By  on May 18, 2007

CINCINNATI — Federated Department Stores is preparing a fresh foray into men’s apparel with a new private label.

At its annual shareholders meeting here, the company announced its plan to revamp the former Marshall Field’s Field Gear private label and launch it as the retailer’s newest men’s private brand.

“We love the name,” Terry Lundgren, president, chairman and CEO, said. “But it was on inexpensive sportswear.” The line is being refocused as an “extreme sportswear” label patterned after such performance brands as Under Armour and The North Face.

Calling these labels “authentic lines for athletes” the Field Gear brand is “right for product in our stores.” A spokesperson said the label will be rolled out to “all divisions where appropriate.”

It was also announced on Friday that shareholders approved a corporate name change that will replace the Federated moniker with Macy's Inc., beginning June 1. The company's stock will trade under the symbol, "M," on the New York Stock Exchange.

The name change, which was expected, indicates the $27 billion company's focus on the Macy's nameplate, which accounts for the overwhelming majority of its annual sales. Lundgren stressed however, that the shift does not indicate a lack of commitment to the company's higher-end brand, Bloomingdale's.

"Bloomingdale's is very important to our company but Macy's represents 90 percent of our business," he told shareholders. But with the name change, "now every time we talk about the company, there will be more and more exposure for Macy's and a way to extend the brand."

He stressed that there are no plans to spin off the Bloomingdale’s business. During his prepared remarks, Lundgren said Bloomingdale’s “has emerged as a very strong performer serving an upscale, contemporary customer.”

While Bloomingdale’s was a highlight, Lundgren admitted that the former May Co. stores continue to struggle. To counteract the trend, Lundgren said Federated will revert this fall to a more-promotional stance at those units. “We threw a lot of change at the May Co. stores very quickly,” Lundgren told a press briefing following the meeting. In addition to merchandising shifts Federated also significantly reduced the number of promotions it ran in those stores to match the cadence within the legacy Macy’s doors. That “pullback” in couponing forced many former May Co. customers to shop elsewhere.

“We still believe long-term that this is the right strategy, but the rate of change was too fast,” he said. “So we’ll be strengthening the [promotional] calendar for the fall season.”

The number of promotions will “be closer” to that at the May Co. doors last fall, he said, declining to be more specific on the number. Federated had reduced promotions in the spring season.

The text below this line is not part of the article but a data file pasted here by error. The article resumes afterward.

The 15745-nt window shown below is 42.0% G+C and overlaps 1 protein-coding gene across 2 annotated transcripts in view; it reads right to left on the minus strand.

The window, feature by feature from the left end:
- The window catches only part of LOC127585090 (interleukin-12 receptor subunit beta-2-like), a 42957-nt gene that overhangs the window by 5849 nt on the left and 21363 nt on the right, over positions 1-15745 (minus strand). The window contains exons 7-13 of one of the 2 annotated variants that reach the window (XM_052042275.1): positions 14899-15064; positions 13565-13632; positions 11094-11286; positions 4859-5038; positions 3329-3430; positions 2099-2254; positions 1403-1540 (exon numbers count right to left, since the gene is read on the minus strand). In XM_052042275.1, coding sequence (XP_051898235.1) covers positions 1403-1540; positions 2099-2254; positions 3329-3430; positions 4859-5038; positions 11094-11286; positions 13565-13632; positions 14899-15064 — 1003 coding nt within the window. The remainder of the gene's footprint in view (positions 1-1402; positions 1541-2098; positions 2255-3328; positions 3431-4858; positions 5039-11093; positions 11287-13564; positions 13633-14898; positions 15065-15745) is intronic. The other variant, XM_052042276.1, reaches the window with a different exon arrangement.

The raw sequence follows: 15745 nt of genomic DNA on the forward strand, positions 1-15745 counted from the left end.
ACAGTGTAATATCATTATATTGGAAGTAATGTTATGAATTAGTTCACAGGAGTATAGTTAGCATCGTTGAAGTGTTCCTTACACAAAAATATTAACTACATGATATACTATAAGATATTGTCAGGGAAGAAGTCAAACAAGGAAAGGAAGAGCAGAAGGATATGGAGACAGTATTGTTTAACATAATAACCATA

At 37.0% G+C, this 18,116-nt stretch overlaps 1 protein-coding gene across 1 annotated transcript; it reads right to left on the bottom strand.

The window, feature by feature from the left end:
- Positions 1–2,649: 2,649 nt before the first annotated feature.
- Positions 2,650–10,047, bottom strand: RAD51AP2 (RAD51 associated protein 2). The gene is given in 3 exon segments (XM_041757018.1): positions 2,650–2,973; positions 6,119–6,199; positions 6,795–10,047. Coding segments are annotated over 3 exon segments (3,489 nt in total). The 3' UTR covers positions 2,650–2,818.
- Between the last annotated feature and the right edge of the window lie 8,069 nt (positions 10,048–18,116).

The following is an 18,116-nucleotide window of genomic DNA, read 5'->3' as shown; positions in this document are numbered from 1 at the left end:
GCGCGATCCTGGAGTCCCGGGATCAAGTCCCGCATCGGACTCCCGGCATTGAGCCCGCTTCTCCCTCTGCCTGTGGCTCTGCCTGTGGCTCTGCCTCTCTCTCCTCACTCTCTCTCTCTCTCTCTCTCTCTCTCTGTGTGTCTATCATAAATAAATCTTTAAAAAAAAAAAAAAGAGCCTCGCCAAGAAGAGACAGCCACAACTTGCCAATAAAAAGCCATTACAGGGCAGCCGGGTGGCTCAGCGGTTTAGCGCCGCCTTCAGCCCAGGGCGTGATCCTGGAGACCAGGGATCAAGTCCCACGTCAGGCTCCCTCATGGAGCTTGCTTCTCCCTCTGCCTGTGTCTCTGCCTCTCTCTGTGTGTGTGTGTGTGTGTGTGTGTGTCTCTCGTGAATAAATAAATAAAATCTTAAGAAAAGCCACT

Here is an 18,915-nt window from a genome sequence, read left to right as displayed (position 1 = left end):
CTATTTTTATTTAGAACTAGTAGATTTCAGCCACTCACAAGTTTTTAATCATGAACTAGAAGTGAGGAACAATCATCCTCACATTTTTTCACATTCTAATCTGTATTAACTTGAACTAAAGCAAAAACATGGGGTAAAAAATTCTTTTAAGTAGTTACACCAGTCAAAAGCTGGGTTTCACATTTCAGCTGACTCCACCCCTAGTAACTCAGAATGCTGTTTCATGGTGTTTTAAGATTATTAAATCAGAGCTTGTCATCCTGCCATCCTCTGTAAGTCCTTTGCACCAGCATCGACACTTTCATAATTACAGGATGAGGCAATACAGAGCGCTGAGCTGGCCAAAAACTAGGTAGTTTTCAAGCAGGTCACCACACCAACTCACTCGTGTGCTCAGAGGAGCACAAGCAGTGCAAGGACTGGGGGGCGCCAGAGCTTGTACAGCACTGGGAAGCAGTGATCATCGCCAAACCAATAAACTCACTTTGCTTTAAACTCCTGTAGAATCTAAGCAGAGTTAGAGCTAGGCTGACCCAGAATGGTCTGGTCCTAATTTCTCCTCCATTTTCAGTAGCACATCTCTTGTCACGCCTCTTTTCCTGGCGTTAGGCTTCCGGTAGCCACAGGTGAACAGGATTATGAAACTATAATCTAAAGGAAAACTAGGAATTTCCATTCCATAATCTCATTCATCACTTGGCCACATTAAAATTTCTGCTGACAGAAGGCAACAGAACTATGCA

Lundgren stressed that since legacy Macy’s doors are performing well, “there’s no need to go back” to a more-promotional stance. “They will stay on that strategy.”

Calling promotions a “marketing tool drilled into consumers’ heads,” he said the goal is to eventually bring all the stores onto the same promotional calendar. “We have to wean them off promotions,” he said.

Lundgren said Federated will also move toward a different mix of media in its advertising efforts, employing more newspaper and television, or what he termed a more “public” approach. This is designed to attract the former May Co. shoppers who are less likely to have store credit cards and are thus harder to target with direct mail efforts.

On the men’s wear front Lundgren said sales in the category are significantly stronger in the legacy Macy’s doors than in the former May Co. units.

“The Macy’s legacy stores had a good first quarter, the May stores did not. The story in men’s is similar to the total picture,” he said, noting that “traditional product” has been the weakest area.  The company has a stronger “neo-traditional and contemporary business” at the legacy Macy’s stores while May stores are more traditional, leading to the slowdown in those units.

“We have to go back and look at the balance and make sure it’s appropriate,” Lundgren added. “Our answer lies in the ability for you to walk into our stores and say: ‘You know who I am.’ We have to focus on attention to detail.”

Tailoring its assortment by market is one of five initiatives Lundgren identified at the meeting. The others are “stimulating improvement” in the struggling home furnishings business—which will be marked by the introduction of the Martha Stewart Collection this fall—along with continuing its marketing of the Macy’s name on a national basis.  Improving technology, including rolling out 50,000 new point-of-sale terminals to stores over the next three years, and capitalizing on its strong employee team, rounded out the priorities for 2007.

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